Anne Arundel and Baltimore Washington medical centers are expanding units for emergency, infant, pediatrics care

The Baltimore Sun

It's not unusual for 50 to 60 patients to fill the waiting room at Anne Arundel Medical Center's emergency department, built less than eight years ago. Some are connected to intravenous units or holding icepacks but cannot get an open room.

"We moved into an emergency room that was already too small," said Dr. David Mooradian, a physician at the Annapolis-area hospital.

The same is true at Baltimore Washington Medical Center in Glen Burnie, where the emergency department was expanded in 1999. The staff there treats 90,000 people a year, 50 percent more than the capacity for which it was designed.

The county's two hospitals are in the midst of major expansions meant to meet growing demand by greatly increasing their capacity and offering new services.

AAMC is opening a parking garage with more than 400 spaces next week as part of its $424 million "Vision 2010." In addition to the new garage and an Ambulatory Services Pavilion, where many affiliated doctors will move their outpatient practices, the hospital will build a new emergency room and a seven-story tower with 50 private rooms and eight more operating rooms.

Martin L. "Chip" Doordan, president and chief executive officer of Anne Arundel Health System, the nonprofit organization that runs AAMC, attributed much of the growth to age demographics.

"The baby boomers are coming of age where they're going to require a lot more care," he said.

At the same time, more people are choosing to give birth at the hospital. AAMC is second in the state for annual births, with its 5,500 deliveries trailing only Shady Grove Adventist in Montgomery County. In addition to the $17 million neonatal intensive care unit built last year, the hospital is adding a pediatric care unit to its new emergency room.

Baltimore Washington Medical Center is adding an obstetrics unit as part its $117 million project to expand its emergency room, build a six-story glass tower and add 111 private rooms for a total of 40 new beds by next year.

A segment of the new emergency room with 17 new rooms will be completed next week, bringing the total number of rooms to 63. The entire expanded facility is expected to be completed by July.

"With the expansion of Fort Meade, a lot of new homes are coming. We saw the need for meeting the demand," hospital spokeswoman Allison Eatough said.

Both hospitals have had to adjust to avoid interrupting patient care.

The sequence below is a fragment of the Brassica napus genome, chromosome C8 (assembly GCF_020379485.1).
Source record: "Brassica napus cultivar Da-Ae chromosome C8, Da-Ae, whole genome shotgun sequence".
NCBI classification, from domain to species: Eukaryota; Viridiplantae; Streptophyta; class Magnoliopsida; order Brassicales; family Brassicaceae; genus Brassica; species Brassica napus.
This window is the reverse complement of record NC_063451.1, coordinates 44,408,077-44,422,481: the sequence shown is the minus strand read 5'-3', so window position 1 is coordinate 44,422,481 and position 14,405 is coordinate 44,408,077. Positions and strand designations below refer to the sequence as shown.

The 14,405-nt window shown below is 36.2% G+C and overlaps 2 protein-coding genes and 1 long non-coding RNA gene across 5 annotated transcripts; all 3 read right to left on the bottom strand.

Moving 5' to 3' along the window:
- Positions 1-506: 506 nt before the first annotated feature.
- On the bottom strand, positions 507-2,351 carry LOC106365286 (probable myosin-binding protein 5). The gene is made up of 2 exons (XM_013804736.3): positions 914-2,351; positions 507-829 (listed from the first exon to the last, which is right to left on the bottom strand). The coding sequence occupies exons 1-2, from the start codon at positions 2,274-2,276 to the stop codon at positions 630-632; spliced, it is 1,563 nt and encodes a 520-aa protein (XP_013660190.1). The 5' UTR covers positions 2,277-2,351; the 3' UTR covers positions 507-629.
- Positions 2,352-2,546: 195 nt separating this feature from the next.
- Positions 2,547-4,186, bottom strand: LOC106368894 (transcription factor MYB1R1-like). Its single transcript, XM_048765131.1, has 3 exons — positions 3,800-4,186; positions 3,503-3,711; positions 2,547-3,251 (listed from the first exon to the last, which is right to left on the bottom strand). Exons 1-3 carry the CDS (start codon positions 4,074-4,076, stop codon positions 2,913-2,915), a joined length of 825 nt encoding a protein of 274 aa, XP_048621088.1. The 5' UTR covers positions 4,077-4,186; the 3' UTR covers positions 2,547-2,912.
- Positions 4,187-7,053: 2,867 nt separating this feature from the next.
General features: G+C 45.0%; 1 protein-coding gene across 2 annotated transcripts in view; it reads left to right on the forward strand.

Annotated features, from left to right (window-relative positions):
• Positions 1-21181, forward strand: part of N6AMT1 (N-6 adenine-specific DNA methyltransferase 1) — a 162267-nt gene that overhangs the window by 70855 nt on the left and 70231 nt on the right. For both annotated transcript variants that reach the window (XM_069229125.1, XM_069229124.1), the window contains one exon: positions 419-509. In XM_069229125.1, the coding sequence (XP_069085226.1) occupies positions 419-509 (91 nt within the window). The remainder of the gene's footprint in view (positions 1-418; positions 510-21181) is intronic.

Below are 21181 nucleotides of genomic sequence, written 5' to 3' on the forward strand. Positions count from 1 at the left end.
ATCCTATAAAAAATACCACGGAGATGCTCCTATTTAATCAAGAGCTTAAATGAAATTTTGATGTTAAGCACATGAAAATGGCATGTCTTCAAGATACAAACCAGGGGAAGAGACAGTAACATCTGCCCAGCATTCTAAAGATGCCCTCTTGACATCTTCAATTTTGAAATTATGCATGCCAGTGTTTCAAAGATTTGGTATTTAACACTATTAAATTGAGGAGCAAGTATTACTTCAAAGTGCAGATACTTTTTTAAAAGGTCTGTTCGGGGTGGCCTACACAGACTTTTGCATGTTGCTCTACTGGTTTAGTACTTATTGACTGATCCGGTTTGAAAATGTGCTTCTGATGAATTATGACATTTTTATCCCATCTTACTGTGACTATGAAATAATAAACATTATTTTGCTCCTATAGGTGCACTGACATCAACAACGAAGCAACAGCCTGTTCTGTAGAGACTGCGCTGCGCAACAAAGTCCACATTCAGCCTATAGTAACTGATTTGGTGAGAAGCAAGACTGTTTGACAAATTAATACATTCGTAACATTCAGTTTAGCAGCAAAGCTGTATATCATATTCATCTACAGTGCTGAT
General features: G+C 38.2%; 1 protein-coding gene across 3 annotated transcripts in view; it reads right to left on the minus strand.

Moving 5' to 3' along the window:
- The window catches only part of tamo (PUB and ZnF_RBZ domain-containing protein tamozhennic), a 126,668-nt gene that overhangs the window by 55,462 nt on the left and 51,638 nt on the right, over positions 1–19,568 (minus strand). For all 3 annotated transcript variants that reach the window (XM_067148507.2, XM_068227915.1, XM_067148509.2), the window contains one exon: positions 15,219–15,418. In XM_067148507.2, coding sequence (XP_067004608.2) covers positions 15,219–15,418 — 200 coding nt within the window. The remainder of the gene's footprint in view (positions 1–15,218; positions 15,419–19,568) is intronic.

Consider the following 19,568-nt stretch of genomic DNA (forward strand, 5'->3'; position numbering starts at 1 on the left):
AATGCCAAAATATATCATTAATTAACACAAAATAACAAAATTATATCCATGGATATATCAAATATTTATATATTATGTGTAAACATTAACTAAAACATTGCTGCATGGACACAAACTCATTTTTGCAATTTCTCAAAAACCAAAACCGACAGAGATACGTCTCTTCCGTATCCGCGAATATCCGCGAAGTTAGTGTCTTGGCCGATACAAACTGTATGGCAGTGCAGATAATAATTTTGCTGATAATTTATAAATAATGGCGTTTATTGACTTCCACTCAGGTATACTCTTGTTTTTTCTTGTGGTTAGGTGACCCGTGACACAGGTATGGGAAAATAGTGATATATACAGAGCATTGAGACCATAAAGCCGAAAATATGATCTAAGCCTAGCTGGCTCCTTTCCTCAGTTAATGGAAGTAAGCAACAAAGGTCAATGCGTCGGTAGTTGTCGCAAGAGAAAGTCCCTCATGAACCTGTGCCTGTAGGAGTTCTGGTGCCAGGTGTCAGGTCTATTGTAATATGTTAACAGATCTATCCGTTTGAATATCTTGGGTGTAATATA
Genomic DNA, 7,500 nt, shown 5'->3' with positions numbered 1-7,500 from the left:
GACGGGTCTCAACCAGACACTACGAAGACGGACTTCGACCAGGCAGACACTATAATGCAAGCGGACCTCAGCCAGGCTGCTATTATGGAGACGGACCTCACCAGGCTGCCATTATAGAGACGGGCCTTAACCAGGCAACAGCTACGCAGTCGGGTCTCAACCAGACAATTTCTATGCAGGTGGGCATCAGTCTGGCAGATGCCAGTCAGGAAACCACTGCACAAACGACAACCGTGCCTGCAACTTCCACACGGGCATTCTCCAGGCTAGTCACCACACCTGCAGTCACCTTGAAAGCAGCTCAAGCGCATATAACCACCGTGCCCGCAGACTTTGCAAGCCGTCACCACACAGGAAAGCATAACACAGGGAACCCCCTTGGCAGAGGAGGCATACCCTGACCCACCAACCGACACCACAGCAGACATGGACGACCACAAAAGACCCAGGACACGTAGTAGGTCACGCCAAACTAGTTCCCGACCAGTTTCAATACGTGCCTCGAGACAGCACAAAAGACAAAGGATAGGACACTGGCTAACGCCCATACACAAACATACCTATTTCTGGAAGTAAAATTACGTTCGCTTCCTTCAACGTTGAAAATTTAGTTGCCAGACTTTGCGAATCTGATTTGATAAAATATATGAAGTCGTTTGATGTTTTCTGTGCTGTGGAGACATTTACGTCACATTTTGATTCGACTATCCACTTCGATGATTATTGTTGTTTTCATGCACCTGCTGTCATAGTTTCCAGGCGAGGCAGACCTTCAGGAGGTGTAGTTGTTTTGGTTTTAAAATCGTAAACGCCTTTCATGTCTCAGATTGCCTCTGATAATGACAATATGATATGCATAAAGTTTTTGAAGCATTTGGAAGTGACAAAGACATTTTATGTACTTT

AAMC has temporarily relocated its emergency room entrance and triage area, and Baltimore Washington Medical Center has built barriers to keep construction debris from contaminating patients' space.

"They've done a great job in containing the noise," said Dr. Neel Vibhakar, assistant director of the BWMC emergency room.

He said his staff has kept the waiting time low, at an average of 22 minutes per patient but that that the expanded facility, with an annual capacity to treat more than 100,000 rather than the current 60,000, will lead to major improvement.

"The expansion will tremendously help our patients in getting seen quicker," he said.

Construction at BWMC is slightly ahead of schedule, partly because of the mild winter, said Bruce Seeley, director of facilities engineering.

AAMC plans to do its work in stages. With the new garage open, it has churned up the old surface lot to make way for the Ambulatory Services Pavilion. In the final phase, it will add the tower and new emergency room along with more parking.

The hospitals have built flexibility into their expansions to prepare for additional growth. Some of the floors in each hospital's tower will be empty shells ready to complete when the need arises.

The state limits the hospitals' freedom to expand beyond their projected capacity, partly to guard against their drawing patients away from other hospitals.

"What we want to make sure of is that there is capacity to meet need, but we don't want more capacity than is necessary," said Pam Barclay, a director at the Maryland Health Care Commission.

Officials at both hospitals said they are drawing more people from the surrounding region, due to their specialty care and the quality of their emergency rooms. Neither emergency room turns away patients, regardless of their ability to pay.

"We are the safety net for the community," Mooradian said, adding, "Our volumes dictate what we do, we don't dictate our volumes."

Neither expansion will address the lack of cardiac surgery services in the county. Cardiologists at both hospitals can perform emergency angioplasty but must send patients with more complex needs to other hospitals, sometimes by helicopter. They also cannot perform elective heart surgeries, although Barclay said both hospitals are seeking approval to start doing them.

Doordan predicted the expansion process will continue both at the main hospital and through the diagnostics centers they are adding throughout the county.

"In the foreseeable future, there are a lot more needs of the folks than we possibly can take care of," he said.

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